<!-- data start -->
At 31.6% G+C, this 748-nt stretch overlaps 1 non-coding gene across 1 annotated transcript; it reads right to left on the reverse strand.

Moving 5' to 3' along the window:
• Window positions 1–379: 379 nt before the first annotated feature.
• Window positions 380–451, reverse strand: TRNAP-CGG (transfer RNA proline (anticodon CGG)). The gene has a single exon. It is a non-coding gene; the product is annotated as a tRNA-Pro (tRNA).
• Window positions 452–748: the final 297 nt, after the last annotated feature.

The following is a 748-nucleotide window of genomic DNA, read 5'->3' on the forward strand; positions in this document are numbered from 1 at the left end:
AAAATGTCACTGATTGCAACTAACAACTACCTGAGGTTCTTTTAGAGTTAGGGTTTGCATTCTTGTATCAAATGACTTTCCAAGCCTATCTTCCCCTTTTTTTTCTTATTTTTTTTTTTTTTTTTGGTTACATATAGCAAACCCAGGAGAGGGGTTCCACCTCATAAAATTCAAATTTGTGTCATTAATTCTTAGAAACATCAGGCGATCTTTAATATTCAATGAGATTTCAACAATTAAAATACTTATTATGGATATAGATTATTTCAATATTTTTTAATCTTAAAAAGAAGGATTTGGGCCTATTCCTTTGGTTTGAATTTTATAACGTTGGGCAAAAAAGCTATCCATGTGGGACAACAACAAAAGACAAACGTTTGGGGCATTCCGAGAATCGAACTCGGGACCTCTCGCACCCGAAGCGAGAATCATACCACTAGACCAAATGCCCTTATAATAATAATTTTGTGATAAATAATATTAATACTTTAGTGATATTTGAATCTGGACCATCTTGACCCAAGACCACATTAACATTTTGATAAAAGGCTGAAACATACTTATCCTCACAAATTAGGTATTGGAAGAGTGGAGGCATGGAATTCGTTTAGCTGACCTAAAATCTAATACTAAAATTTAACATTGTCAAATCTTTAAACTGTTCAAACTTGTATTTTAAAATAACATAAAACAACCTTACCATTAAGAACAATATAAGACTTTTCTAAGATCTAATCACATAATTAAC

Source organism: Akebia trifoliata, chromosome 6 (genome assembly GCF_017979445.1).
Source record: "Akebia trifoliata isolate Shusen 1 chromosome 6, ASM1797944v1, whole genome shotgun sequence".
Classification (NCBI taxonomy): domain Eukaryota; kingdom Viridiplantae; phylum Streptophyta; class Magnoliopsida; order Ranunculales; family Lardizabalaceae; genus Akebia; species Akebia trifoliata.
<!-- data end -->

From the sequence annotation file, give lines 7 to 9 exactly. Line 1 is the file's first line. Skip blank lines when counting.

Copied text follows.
AAAATGTCACTGATTGCAACTAACAACTACCTGAGGTTCTTTTAGAGTTAGGGTTTGCATTCTTGTATCAAATGACTTTCCAAGCCTATCTTCCCCTTTTTTTTCTTATTTTTTTTTTTTTTTTTGGTTACATATAGCAAACCCAGGAGAGGGGTTCCACCTCATAAAATTCAAATTTGTGTCATTAATTCTTAGAAACATCAGGCGATCTTTAATATTCAATGAGATTTCAACAATTAAAATACTTATTATGGATATAGATTATTTCAATATTTTTTAATCTTAAAAAGAAGGATTTGGGCCTATTCCTTTGGTTTGAATTTTATAACGTTGGGCAAAAAAGCTATCCATGTGGGACAACAACAAAAGACAAACGTTTGGGGCATTCCGAGAATCGAACTCGGGACCTCTCGCACCCGAAGCGAGAATCATACCACTAGACCAAATGCCCTTATAATAATAATTTTGTGATAAATAATATTAATACTTTAGTGATATTTGAATCTGGACCATCTTGACCCAAGACCACATTAACATTTTGATAAAAGGCTGAAACATACTTATCCTCACAAATTAGGTATTGGAAGAGTGGAGGCATGGAATTCGTTTAGCTGACCTAAAATCTAATACTAAAATTTAACATTGTCAAATCTTTAAACTGTTCAAACTTGTATTTTAAAATAACATAAAACAACCTTACCATTAAGAACAATATAAGACTTTTCTAAGATCTAATCACATAATTAAC

Source organism: Akebia trifoliata, chromosome 6 (genome assembly GCF_017979445.1).
Source record: "Akebia trifoliata isolate Shusen 1 chromosome 6, ASM1797944v1, whole genome shotgun sequence".